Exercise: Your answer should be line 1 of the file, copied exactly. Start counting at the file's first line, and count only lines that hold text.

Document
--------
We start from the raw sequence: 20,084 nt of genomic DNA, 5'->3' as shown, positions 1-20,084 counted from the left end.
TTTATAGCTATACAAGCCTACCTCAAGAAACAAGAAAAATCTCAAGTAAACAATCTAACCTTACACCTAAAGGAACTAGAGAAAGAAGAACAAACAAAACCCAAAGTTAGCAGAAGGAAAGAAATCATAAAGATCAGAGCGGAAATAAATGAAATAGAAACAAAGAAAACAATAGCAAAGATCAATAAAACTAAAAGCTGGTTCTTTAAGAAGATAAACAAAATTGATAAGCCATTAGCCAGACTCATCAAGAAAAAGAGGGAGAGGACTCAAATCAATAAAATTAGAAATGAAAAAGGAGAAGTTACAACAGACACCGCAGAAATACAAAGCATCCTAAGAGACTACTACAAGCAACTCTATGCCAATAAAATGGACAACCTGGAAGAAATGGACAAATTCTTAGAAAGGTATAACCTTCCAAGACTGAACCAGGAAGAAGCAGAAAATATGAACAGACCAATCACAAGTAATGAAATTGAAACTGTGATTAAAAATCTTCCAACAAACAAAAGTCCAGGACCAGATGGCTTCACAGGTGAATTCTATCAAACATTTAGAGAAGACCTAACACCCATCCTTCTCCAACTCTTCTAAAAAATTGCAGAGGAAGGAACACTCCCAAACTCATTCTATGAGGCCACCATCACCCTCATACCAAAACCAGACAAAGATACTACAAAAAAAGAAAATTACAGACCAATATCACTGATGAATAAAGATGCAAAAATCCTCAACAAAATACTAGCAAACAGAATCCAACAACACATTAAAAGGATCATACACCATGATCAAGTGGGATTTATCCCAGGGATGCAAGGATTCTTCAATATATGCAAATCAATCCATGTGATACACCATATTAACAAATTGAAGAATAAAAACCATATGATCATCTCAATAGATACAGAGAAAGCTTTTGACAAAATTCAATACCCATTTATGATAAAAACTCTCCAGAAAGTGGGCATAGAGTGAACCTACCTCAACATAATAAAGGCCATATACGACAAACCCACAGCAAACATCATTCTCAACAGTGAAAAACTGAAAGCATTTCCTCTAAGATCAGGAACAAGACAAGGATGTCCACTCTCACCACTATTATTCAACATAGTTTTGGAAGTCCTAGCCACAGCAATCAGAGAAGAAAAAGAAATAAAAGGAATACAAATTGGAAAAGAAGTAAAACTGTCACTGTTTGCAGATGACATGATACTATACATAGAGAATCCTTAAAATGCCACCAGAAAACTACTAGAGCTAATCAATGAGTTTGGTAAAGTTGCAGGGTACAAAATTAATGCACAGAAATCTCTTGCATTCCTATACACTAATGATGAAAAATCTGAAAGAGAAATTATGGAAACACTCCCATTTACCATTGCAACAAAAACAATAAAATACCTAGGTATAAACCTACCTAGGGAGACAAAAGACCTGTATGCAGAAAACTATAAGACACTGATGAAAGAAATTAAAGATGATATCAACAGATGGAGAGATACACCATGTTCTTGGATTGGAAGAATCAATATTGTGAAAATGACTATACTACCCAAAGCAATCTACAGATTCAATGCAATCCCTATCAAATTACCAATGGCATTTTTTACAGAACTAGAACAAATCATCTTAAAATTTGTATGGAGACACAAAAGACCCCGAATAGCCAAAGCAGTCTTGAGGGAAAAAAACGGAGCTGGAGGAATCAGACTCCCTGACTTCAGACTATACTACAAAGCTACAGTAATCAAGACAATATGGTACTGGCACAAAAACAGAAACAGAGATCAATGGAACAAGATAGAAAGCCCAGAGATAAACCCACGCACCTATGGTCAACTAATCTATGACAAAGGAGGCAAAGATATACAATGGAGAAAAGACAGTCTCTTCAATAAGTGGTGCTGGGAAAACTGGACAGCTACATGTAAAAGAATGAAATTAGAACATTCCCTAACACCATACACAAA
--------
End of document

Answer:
We start from the raw sequence: 20,084 nt of genomic DNA, 5'->3' as shown, positions 1-20,084 counted from the left end.